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Fair Work Act 2009                                                    






s.158 - Application to vary or revoke a modern award


Application by Ellis & Castieau and Others


Aged Care Award 2010




2.00 PM, FRIDAY, 18 DECEMBER 2020


THE ASSOCIATE:  Matter AM2020/99, the Aged Care Award, for mention.


JUSTICE ROSS:  Good afternoon.  I'm not entirely sure who's on line, but can I run through those that I have a note of?


Mr Arndt, for ABI?




JUSTICE ROSS:  Ms Wischer for the ANMF.


MS WISCHER:  Yes, sir.


JUSTICE ROSS:  Ms Lo for the AFEI.  Ms Min for the Aged and Community Services Australia.  Ms Day, for the Commonwealth Department, observing.  Mr Lilleyman for the CCI of WA, you're here?


MR LILLEYMAN:  That's right.


JUSTICE ROSS:  Okay.  And Ms Grayson, with Ms Friend, for Maurice Blackburn, for the applicants.  Who else have I missed?


MR R WARREN:  Your Honour, Ralph Warren, I'm appearing for AFEI, Ms Lo is with me, but I'm making the appearance.


JUSTICE ROSS:  All right.  Anyone else?


MR B REDFORD:  Your Honour, Ben Redford, for the United Workers Union.


JUSTICE ROSS:  Yes, sorry, Mr Redford, I saw you pop up on the screen earlier.


Anyone else?


MS A RIZKALLAH:  Your Honour, Ms Adele Rizkallah, for Asian Community Services Australia.


JUSTICE ROSS:  Okay, thank you.  No one else?  Okay.


Well, consistent or further to a statement I published on 24 November, the HSU and the applicants filed an outline of the evidence they propose to call, on 14 December, and some draft directions.  I have received a short note from ABI, indicating their position, in respect of the draft directions.


As I understand the position it's pretty much this, that the applicants are proposing, broadly, that in three months time, on 1 April, they file their evidence and submissions and that then three months later, on 1 July, the employer interests file their evidence and submissions.  Then two months later, on 1 September, the applicants file material in reply.


The position put by ABI is that - well, in short, they want five months, and not three months, to reply to the union's material.  Is that pretty much it, Mr Arndt?


MR ARNDT:  That's a concise summary, your Honour.  I can expand on it, if you would like but, yes, that's the long and short of it.


JUSTICE ROSS:  All right.  Do I take it that, essentially, the union interests support the HSU's proposed directions and the various employer interests support ABI's position?  Does anyone have another view?  No?  All right.


Just bear with me for one second.  Sorry about that.


Mr Arndt, why do you need five months?


MR ARNDT:  Hopefully - I mean our correspondence this morning was quite short.  My instructions are, from the client, but also from our advocate, Mr Ward, is to seek five months, on the basis - the applicant's outline is outlining a very, very substantial case.  Forty to 60 witness statements, four experts, this is a very, very large amount of material to read, make inquiries about and respond to.  Three months, in our view, would not be enough time to do that.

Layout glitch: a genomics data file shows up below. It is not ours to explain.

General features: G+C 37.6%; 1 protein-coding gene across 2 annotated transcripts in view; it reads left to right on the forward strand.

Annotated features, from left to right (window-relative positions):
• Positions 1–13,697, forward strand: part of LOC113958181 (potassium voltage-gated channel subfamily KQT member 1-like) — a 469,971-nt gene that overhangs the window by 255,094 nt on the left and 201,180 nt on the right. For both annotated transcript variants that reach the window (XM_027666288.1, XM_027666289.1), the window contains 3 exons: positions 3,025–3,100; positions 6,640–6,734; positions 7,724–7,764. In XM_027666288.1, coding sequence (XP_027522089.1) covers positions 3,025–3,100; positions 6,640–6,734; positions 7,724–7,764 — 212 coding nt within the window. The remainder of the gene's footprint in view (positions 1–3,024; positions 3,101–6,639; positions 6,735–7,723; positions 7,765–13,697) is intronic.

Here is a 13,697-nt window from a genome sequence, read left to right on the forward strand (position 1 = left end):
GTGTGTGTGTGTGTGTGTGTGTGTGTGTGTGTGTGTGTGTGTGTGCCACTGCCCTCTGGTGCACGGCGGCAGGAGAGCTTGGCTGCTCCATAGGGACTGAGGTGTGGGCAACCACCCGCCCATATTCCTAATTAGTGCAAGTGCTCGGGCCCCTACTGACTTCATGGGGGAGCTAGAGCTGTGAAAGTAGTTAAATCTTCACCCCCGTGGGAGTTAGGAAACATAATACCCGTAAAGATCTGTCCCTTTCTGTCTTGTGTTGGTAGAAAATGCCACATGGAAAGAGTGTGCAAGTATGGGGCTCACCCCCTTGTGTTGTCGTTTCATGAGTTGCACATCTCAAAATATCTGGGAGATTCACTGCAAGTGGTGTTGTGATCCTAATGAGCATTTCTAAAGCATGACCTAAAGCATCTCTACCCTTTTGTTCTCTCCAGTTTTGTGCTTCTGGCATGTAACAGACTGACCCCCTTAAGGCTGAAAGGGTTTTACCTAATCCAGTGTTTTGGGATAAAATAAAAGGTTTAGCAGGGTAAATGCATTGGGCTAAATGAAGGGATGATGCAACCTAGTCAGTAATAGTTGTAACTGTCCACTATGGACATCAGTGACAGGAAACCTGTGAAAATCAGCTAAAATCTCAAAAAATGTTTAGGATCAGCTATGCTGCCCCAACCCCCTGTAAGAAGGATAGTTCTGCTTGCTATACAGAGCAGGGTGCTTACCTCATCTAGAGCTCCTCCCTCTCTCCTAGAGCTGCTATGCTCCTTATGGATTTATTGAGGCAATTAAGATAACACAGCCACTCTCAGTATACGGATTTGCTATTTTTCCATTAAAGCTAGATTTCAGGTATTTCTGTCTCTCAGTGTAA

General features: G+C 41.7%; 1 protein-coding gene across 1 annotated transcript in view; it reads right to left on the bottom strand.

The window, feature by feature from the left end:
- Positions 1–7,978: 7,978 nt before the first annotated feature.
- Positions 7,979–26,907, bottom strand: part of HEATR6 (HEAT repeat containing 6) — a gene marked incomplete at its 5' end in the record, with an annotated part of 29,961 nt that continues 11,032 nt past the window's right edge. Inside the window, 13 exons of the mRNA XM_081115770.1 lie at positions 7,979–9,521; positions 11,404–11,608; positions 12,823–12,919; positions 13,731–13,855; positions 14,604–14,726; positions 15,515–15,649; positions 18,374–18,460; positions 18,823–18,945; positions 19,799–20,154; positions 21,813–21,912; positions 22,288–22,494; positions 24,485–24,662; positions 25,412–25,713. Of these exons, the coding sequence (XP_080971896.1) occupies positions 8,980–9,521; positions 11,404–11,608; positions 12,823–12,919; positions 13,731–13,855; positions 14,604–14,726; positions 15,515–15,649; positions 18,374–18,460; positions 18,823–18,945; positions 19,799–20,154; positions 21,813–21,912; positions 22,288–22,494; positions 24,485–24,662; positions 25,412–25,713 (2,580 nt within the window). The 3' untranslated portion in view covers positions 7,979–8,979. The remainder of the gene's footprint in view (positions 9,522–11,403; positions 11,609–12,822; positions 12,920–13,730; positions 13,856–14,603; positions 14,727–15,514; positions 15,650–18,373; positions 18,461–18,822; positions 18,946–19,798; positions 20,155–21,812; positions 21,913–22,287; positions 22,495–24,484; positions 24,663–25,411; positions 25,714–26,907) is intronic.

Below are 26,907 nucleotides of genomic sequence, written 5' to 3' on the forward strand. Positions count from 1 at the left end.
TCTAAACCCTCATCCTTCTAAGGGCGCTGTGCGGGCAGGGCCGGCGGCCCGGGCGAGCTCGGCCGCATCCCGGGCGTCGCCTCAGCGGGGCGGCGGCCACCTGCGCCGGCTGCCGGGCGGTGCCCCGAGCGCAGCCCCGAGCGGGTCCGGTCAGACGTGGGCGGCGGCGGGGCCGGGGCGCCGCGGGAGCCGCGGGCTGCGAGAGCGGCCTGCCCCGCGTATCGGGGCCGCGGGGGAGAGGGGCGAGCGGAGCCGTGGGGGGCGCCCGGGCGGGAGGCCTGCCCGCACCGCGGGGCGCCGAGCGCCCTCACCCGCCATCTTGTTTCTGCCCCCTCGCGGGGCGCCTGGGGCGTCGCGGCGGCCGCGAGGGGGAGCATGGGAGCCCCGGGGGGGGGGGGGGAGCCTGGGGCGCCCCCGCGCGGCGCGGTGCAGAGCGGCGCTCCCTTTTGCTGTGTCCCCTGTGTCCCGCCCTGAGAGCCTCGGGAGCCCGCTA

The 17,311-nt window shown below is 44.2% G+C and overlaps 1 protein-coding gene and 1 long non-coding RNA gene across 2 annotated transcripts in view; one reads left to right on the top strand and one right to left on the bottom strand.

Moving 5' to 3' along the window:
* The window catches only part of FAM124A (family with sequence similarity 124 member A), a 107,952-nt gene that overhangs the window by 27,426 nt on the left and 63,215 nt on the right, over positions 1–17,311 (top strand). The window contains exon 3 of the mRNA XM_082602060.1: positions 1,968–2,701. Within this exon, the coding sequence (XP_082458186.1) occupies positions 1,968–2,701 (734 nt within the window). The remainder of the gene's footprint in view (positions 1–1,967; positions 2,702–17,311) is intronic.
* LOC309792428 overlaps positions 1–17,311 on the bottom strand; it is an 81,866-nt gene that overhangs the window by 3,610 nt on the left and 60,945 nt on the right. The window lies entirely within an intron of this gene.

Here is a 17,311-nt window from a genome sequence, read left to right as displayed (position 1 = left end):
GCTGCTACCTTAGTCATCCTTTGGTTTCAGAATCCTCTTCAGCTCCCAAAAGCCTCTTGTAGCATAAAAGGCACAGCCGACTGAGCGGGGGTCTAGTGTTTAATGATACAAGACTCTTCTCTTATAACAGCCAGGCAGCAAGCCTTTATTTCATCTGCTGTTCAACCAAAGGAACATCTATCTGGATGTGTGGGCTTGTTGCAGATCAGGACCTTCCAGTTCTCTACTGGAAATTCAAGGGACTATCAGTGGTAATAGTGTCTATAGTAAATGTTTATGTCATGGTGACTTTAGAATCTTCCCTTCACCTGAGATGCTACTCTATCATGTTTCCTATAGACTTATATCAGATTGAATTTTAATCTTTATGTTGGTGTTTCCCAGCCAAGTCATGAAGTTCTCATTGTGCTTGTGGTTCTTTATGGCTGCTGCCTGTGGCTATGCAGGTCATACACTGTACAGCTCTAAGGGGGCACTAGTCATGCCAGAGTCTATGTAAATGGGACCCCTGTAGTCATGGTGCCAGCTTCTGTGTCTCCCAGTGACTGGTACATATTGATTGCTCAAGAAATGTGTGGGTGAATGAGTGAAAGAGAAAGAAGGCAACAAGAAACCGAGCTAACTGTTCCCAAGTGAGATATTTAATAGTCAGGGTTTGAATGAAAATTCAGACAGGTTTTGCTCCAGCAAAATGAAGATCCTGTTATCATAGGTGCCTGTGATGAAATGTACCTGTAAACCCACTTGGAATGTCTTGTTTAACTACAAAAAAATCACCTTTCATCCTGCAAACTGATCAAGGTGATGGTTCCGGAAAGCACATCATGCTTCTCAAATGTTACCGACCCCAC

To take your Honour back to a comment your Honour just made, it is true that the applicant's case, or the applicant's evidentiary material, from today, would be due on 1 April, but it's no secret that the applicant's case has been building for some time, as it would do.  The applicant's have been gearing up and building up to this case for a time period which, obviously, predated their filing date.


Even on their filing date it's still almost been four and a half months from the time that they filed to the time that they're due to file their material.  We say that, as a matter of fairness, that would warrant a longer period than three months.  But also on the basis that, on the face of the case that the applicant's seek to run, it's not a three month responsive case, it's more than that.


MR WARREN:  Your Honour, could I say something, with respect to AFEI?


We support the application for an extended time by ABI.  It's clear that the applicant has had a significant amount of time to prepare their case.


JUSTICE ROSS:  No, that's all right.  No, Mr Warren, I don't really need to - I'm assuming you're just going to repeat whatever Mr Arndt has said.  I'm taking it - - -


MR WARREN:  Wholeheartedly.




MR WARREN:  Yes, I understand, your Honour.


JUSTICE ROSS:  Yes.  So there's no point in me going around everyone to say the same thing.


MR WARREN:  No, it's the evidence that we are concerned about, your Honour, and the extent of that and the need that we may need to respond to that, and the time that that might take.  That's the fundamental difference in our position.


JUSTICE ROSS:  All right.  Well, can I go to Ms Grayson?  Do I take it, Ms Grayson, you're basically - you're the point person for - you're the person I should be going to, to get the response, is that - - -